Dr. Hugh Smyth is Assistant Professor of Pharmaceutics at the University of Texas, Austin. He is a recipient of the Young Investigator in Pharmaceutics and Pharmaceutical Technology Award of the American Association of Pharmaceutical Scientists and has edited a volume on pulmonary drug delivery. Drs. Hickey and Smyth share a research interest in the delivery of drugs to the lungs for the treatment and prevention of a number of diseases.
Dr. Anthony Hickey is Professor of Molecular Pharmaceutics and Biomedical Engineering at the University of North Carolina at Chapel Hill. He is a fellow of the Institute of Biology, American Association of Pharmaceutical Scientists and the American Association for the Advancement of Science. He has published several edited and authored volumes in the fields of pharmaceutical aerosols, process engineering and particulate science.
Topics covered in Long Acting Injections and Implants include the historical development of the field, drugs, diseases and clinical applications for long acting injections and implants, anatomy and physiology for these systems, specific injectable technologies (including lipophilic solutions, aqueous suspensions, microspheres, liposomes, in situ forming depots and self-assembling lipid formulations), specific implantable technologies (including osmotic implants, drug eluting stents and microfabricated systems), peptide, protein and vaccine delivery, sterilization, drug release testing and regulatory aspects of long acting injections and implants.
This volume provides essential information for experienced development professionals but was also written to be useful for scientists just beginning work in the field and for others who need an understanding of long acting injections and implants. This book will also be ideal as a graduate textbook.
The pharmaceutical scientist is faced with many challenges when innovating new products in this demanding field of controlled release. This book provides the reader with a comprehensive guide on the theories, applications, and challenges associated with the design and development of long acting veterinary formulations. The authoritative chapters of the book are written by some of the leading experts in the field. The book covers a wide scope of areas including the market influences, preformulation, biopharmaceutics, in vitro drug release testing and specification setting to name but a few. It also provides a detailed overview of the major technological advances made in this area. As a result this book covers everything a formulation scientist in industry or academia, or a student needs to know about this unique drug delivery field to advance health, production and reproduction treatment options and benefits for animals worldwide.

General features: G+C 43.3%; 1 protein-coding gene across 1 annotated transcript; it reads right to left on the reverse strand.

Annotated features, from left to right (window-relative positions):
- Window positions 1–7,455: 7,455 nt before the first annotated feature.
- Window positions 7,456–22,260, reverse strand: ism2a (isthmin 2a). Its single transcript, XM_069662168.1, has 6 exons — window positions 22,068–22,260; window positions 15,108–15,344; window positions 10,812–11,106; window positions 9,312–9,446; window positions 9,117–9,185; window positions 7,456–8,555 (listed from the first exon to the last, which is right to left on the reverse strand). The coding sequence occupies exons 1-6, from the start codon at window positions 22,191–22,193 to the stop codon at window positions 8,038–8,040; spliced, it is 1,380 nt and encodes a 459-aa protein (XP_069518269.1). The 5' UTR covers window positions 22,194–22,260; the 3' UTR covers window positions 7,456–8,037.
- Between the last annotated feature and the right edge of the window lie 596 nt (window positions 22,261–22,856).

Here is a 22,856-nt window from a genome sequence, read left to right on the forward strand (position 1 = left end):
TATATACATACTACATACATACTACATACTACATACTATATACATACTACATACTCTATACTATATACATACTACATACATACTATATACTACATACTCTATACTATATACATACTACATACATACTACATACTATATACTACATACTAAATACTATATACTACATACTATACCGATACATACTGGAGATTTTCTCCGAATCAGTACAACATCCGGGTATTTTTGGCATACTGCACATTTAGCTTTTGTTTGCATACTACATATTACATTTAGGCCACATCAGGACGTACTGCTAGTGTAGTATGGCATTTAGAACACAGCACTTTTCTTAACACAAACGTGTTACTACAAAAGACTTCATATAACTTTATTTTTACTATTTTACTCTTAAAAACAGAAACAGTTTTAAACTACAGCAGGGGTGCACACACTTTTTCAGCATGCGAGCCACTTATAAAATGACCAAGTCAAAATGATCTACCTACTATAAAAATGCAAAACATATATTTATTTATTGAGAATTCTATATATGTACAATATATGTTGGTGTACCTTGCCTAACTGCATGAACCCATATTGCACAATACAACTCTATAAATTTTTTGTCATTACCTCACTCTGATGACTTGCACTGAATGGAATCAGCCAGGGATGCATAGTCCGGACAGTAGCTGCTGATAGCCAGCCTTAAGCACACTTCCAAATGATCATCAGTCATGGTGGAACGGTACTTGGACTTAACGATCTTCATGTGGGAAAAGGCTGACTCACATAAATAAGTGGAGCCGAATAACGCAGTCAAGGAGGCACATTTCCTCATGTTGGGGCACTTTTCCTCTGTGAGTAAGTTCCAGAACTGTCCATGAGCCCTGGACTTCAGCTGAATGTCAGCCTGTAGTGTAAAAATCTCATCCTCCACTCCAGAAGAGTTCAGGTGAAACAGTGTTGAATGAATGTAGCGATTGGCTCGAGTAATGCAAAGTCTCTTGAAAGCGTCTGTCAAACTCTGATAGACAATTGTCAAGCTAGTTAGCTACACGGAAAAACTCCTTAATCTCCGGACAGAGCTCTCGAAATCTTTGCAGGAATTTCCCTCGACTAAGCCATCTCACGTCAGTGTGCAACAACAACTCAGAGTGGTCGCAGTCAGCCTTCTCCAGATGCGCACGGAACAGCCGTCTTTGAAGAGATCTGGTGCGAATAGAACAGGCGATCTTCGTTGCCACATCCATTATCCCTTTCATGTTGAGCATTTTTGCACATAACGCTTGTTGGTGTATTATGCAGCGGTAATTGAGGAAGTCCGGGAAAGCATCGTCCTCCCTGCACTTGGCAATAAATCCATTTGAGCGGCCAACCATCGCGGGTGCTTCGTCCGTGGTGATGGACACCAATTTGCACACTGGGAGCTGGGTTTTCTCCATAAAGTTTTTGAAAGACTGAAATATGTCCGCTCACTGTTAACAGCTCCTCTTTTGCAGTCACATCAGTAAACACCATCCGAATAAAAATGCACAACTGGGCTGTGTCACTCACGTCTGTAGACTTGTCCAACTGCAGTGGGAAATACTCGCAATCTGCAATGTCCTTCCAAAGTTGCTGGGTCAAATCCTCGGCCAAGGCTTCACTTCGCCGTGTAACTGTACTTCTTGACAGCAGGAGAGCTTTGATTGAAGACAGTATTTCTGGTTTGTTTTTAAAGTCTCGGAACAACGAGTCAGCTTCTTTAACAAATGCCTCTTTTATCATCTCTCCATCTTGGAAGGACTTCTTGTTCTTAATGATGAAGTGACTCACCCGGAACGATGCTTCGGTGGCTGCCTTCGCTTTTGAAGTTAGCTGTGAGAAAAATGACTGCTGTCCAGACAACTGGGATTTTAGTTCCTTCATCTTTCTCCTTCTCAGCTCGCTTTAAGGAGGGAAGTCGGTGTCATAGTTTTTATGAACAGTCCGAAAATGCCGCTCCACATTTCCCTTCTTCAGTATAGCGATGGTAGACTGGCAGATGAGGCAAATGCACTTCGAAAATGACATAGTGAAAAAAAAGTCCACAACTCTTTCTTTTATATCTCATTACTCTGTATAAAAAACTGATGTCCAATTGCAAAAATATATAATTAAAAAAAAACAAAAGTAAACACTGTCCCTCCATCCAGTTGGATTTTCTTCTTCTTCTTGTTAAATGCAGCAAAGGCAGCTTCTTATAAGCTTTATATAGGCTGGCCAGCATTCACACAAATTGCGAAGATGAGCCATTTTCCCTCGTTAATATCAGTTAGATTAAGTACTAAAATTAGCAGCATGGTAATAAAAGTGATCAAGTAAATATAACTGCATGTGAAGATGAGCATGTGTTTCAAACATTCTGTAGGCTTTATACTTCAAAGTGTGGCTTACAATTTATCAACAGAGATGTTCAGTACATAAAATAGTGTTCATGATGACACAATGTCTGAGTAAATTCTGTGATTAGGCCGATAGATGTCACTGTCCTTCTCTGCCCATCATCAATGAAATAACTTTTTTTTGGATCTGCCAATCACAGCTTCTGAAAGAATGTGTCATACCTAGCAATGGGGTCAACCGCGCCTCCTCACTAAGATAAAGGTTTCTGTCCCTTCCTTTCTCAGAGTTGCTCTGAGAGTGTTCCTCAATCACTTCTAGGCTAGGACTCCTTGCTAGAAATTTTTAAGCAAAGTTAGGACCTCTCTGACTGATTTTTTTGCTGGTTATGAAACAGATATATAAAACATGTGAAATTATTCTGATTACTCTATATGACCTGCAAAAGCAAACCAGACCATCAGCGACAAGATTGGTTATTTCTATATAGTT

However, non-linear phenomena have been identified in many fields and interpreted as periodic, catastrophic, chaotic or complex involving a variety of mathematical tools for analysis. Benoit Mandelbrot’s now classic book on the fractal geometry of nature and the many subsequent texts, most recently Wolfram’s magnum opus "A New Kind of Science" have raised questions about the nature of reality and the interpretation of observed phenomena. It seems clear that the complexity of dynamic events (on any scale) can rarely be explained by linear interpretations. The rare exceptions are likely to represent a convergence of multiple phenomena giving the appearance of a linear relationship between variables.
In fields related to pharmaceutical sciences some texts have been written by pioneers such as Brian Kaye. His eminently readable "A random walk through fractal dimensions" and "Chaos and complexity" were seminal volumes for the editors. Tracing the mathematics of complexity back to the nineteenth century and beyond gives a validity to the search for more accurate interpretations of experimental observations that should impact on the pharmaceutical sciences as significantly as other fields of endeavor.
The chemistry and physics literature is replete with papers on complexity from such notables as Ilya Prigogine and Murray Gell-Mann. A broad range of biological phenomena, the most complex imaginable from molecular biology to ecology, are now the subject of complexity analysis. Pharmaceutical sciences encompass the biology, chemistry, physics and mathematics associated with drug discovery, delivery, disposition and action. This text describes a range of topics of importance in the pharmaceutical sciences that indicate a need for a non-linear interpretation if they are to be characterized accurately, understood fully and potentially controlled or modulated in the service of improved therapeutic strategies.
It is likely that the future will involve increasingly complex interpretations of data related to drug design and delivery, particularly as our knowledge of the human genome leads inexorably to the potential for individualized therapy. We hope that this text will promote discussion of the varied phenomena leading to pharmacological effect and the complex interactions ultimately resulting in improved disease control and health maintenance.